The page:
2.2.3 Galvanised Steel2019-05-03T11:11:49+02:00

2.2.3 Galvanised Steel

Galvanised steel:

  • Galvanisation involves the application of a zinc-iron alloy layer to steel in order to protect it from corrosion.
  • The deformation and adhesion properties of the zinc layer are determined by the size of the zinc crystallites. Large zinc crystallites undergo less deformation because stress peaks develop at the grain boundaries when substrates are deformed. This results in a rapid loss of adhesion.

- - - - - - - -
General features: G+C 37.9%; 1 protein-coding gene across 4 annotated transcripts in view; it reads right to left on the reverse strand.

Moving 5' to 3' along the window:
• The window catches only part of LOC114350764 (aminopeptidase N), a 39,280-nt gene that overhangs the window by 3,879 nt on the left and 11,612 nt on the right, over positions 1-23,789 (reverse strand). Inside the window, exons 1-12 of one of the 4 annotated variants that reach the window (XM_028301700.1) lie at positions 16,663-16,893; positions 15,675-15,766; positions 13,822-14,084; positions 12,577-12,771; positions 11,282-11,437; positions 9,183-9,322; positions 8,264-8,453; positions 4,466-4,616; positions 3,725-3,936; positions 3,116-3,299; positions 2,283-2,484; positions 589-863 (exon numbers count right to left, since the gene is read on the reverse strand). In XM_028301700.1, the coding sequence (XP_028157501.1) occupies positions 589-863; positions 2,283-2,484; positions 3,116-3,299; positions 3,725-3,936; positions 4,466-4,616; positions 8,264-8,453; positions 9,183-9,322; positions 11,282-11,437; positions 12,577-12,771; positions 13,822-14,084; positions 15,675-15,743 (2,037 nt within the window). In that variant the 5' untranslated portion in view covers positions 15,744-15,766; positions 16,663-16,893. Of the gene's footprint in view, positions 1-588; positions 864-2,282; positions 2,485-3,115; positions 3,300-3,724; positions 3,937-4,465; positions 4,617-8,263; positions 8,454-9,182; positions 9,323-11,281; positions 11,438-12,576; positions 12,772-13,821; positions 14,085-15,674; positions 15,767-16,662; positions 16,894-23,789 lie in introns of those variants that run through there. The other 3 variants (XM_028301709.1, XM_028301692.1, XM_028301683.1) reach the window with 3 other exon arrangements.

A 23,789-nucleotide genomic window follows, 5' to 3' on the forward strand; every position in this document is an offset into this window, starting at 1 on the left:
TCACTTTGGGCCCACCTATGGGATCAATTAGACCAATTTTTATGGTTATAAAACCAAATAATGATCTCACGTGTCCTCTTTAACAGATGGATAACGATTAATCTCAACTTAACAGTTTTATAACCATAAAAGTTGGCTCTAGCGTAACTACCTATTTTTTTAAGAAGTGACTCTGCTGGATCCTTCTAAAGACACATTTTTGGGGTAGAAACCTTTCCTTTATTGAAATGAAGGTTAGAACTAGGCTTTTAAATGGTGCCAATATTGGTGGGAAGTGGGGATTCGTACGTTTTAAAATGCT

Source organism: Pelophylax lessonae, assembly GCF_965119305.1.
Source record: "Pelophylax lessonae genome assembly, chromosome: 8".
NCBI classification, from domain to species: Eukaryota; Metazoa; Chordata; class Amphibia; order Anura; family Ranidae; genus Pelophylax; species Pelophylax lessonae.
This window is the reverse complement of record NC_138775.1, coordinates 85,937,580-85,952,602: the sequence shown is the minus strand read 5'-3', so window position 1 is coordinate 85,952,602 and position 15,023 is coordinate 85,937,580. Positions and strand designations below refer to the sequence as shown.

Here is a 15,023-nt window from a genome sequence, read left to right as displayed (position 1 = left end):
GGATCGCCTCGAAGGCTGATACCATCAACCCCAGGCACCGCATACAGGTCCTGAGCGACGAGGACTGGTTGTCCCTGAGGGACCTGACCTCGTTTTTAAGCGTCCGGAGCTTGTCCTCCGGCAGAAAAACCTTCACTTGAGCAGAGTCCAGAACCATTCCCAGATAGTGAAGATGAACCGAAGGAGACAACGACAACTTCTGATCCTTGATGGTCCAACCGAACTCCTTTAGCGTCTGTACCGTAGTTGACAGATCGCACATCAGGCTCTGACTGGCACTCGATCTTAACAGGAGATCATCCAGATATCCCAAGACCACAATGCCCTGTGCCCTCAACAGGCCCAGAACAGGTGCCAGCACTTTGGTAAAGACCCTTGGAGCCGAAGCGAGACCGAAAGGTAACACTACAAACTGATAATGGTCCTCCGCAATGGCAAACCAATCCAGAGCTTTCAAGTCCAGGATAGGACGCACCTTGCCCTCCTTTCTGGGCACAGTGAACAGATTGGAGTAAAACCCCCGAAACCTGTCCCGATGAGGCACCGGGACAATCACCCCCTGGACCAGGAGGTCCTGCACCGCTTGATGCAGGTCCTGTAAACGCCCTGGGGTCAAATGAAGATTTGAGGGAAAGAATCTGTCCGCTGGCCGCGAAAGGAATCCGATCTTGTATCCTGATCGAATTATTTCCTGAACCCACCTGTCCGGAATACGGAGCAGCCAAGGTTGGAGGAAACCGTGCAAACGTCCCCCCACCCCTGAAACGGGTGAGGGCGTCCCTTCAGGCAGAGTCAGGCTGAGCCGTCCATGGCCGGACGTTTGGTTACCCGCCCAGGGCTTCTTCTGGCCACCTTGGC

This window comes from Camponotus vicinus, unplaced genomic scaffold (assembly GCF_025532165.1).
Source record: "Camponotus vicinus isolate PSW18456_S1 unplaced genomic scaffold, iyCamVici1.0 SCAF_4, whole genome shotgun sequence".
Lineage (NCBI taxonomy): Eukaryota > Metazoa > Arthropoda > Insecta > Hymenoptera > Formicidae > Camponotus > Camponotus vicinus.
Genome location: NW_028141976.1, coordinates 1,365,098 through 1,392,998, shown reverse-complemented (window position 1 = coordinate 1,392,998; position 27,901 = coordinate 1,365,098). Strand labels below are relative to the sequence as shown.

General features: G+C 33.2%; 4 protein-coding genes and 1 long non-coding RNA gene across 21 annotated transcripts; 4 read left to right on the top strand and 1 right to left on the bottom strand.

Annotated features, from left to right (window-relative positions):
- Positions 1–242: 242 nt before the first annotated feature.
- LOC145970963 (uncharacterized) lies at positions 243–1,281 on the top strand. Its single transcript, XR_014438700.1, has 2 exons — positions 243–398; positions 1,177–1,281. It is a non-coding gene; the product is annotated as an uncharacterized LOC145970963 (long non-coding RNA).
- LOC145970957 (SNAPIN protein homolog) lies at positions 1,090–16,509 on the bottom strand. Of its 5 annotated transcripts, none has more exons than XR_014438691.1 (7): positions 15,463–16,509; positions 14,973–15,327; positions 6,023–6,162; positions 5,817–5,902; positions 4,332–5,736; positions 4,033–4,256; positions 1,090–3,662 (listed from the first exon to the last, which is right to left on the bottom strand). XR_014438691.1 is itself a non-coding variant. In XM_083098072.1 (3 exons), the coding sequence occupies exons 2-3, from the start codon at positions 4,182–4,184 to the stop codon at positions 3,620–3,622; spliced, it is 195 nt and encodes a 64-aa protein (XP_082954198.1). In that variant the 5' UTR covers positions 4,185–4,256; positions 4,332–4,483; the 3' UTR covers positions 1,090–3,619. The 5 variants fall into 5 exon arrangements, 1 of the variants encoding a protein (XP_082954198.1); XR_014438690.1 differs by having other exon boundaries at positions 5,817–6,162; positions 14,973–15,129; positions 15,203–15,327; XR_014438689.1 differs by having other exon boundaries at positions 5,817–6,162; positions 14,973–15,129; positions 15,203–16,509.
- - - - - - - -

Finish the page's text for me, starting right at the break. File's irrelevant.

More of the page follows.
• Two main processes are distinguished:
    • Hot dip galvanisation: The covering of the steel components with a solid, metallic zinc coating by dipping the pretreated steel components in a melt of liquid zinc. This causes relatively large zinc crystallites to form.
    • Electrolytic galvanisation: The workpieces are immersed in a zinc electrolyte, not a melt. The deposited zinc layers are made up of mainly smaller crystallites.
  • In general, electrolytically galvanised steel surfaces have a more uniform stress distribution and hence offer higher adhesion strength.

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